Written by Danielle Conway, DVM, CVA, VSMT, CCRP
“Let food be thy medicine and medicine by thy food.” -Hypocrites
Veterinary Nutrition Services offered at Ethos include:
• Homemade diet formulation
• Commercial diet recommendations
• Critical care nutrition
• Weight loss programs
• Providing clients and veterinarians with scientific, safe and unbiased companion animal nutrition information.
Good nutrition is a cornerstone for health and can play a critical role in illness recovery. Here at Ethos, our veterinary nutrition department headed by Dr Danielle Conway, works closely with your pet’s specialists and primary care veterinarian to make nutritional recommendations. Choosing a diet for your pet can be confusing and the internet can be more harmful than helpful. The latest possible link between grain-free diets and a serious heart condition (Dilated Cardiomyopathy) is a sad example.
Did you know that obesity is not only a huge problem in humans but also for pets? Many pets you see on the street or on TV are overweight. Research has shown that reducing your pet’s weight to ideal can help them live longer and is a drug-free way to help control arthritis pain. Did you also know that feeding a homemade diet that is not complete and balanced can harm your pet? One study looked at 200 recipes available online written by non-veterinarians and veterinarians alike. The study found that 95% of the 200 recipes lacked one essential nutrient, and more than 83% of the recipes had multiple nutrient deficiencies! Chronic nutritional deficiencies can be widespread and lead to immune deficiency, and diseases in the heart, skin, or eyes (just to name a few).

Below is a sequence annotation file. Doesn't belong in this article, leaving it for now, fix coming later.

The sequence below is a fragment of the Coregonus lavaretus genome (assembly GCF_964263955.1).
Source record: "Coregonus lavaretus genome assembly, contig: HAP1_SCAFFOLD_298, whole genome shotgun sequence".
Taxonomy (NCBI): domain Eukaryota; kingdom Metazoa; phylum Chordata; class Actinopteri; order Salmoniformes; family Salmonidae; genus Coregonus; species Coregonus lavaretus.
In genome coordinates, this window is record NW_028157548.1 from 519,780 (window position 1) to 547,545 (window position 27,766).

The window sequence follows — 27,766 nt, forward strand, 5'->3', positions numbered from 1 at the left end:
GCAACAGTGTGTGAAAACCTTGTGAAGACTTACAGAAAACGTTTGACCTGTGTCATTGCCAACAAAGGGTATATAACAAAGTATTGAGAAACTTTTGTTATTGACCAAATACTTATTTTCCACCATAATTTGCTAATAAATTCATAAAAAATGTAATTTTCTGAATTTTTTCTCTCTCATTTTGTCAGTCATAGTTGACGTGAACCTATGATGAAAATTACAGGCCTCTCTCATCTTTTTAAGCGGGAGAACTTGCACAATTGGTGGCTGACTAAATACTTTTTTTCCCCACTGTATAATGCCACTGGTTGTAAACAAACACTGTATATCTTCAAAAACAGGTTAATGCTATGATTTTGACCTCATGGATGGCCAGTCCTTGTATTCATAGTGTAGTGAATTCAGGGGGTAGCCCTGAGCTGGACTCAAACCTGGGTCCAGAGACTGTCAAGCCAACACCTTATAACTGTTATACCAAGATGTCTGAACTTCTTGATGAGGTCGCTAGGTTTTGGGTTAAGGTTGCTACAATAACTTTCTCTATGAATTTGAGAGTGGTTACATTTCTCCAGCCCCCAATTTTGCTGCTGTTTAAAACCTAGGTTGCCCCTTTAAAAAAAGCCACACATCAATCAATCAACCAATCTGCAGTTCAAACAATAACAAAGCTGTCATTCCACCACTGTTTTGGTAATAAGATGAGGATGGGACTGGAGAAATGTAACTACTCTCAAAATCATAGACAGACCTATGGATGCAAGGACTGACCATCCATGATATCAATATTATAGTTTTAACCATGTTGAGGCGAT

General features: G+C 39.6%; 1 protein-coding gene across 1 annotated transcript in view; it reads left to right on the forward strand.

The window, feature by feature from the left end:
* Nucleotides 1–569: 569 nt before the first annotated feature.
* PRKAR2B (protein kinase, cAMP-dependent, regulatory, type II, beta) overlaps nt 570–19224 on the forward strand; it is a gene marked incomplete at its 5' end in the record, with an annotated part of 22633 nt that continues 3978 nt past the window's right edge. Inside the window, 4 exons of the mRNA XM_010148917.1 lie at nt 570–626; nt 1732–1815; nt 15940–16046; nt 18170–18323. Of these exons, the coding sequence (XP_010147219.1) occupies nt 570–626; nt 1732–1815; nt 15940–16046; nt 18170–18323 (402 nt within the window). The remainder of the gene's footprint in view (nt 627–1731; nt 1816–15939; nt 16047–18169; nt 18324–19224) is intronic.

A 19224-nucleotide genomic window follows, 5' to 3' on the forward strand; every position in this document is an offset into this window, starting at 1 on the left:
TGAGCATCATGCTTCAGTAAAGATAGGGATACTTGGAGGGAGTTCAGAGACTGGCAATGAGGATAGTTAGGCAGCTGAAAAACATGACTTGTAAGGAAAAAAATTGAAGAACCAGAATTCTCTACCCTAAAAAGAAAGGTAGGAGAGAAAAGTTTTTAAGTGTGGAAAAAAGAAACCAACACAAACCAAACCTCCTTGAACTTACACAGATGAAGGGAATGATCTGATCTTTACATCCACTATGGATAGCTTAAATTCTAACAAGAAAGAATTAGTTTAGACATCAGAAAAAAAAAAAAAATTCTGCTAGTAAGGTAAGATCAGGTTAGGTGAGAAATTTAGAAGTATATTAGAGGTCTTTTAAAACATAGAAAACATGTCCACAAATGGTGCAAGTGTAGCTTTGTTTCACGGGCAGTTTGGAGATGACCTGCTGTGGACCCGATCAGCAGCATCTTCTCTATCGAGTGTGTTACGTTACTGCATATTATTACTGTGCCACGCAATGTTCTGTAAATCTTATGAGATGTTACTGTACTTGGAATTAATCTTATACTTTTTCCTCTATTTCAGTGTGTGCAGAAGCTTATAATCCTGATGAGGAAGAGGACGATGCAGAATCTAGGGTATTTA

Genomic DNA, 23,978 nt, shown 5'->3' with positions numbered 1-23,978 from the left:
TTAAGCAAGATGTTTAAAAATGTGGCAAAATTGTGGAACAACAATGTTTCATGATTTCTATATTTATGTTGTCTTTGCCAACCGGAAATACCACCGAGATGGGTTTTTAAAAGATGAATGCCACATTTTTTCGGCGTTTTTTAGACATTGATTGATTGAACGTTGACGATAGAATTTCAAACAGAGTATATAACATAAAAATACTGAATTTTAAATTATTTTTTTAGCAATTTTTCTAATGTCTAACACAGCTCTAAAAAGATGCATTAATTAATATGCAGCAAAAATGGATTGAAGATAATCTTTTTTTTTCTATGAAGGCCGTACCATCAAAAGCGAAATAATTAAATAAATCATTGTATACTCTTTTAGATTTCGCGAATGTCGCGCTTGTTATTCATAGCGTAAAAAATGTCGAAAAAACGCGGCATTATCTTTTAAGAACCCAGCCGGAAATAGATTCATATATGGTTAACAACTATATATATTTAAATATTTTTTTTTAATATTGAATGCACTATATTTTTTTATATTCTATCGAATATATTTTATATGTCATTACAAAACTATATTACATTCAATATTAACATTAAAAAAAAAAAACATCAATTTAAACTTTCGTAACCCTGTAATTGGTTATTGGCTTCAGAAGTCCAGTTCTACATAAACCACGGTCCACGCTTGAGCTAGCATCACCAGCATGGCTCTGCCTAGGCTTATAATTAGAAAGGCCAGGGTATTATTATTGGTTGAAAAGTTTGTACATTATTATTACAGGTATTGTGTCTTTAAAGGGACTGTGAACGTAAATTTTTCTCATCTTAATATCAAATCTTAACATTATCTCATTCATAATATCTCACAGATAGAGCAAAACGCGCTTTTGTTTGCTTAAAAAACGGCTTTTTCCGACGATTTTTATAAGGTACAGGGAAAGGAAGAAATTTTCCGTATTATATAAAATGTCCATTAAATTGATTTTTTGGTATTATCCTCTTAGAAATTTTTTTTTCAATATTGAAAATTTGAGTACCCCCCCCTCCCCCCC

If you would like additional information on what is a veterinary nutritionist please read on.
What is a Veterinary Nutritionist? And how do I get the best possible nutrition advice for my pet?
The internet is simultaneously a wonderful and misleading resource about veterinary care in general and especially veterinary nutrition. The Veterinary Nutrition Service here at Ethos hopes to change that and provide our clients with valid, scientific, safe and unbiased information.
When searching the internet for nutrition information, there are a plethora of people who label themselves as “animal, dog, cat or pet nutritionists.” The credentials of these individuals can range from those taking a few courses in small animal nutrition to those who are self-taught.
The information these individuals present is often their own personal bias or based upon their personal experiences without science or medicine to back up these claims. Many of these people could offer well intentioned advice that could be harmful for your pet because they don’t have the complete medical picture or training when it comes to veterinary nutrition.
These well-intentioned individuals most often do not have the expertise needed to provide complete and balanced nutrition for dogs and cats. When making decisions about your pet’s health, it is best to take advice from knowledgeable veterinarians with a comprehensive understanding of and avoid unfounded opinions and hidden agendas.
So who should you seek out for veterinary nutrition advice? And what exactly is a veterinary nutritionist?
The hard-earned label “Veterinary Nutritionist” should be reserved for veterinarians who have undergone formal residency training in veterinary nutrition; either large or small animal. It is a similar certification process to a board-certified veterinary surgeon or cardiologist. This training typically lasts 2-3 years after completion of college, and veterinary school and an internship.
Written by DANIELLE CONWAY, DVM, CVA, VSMT, CCRP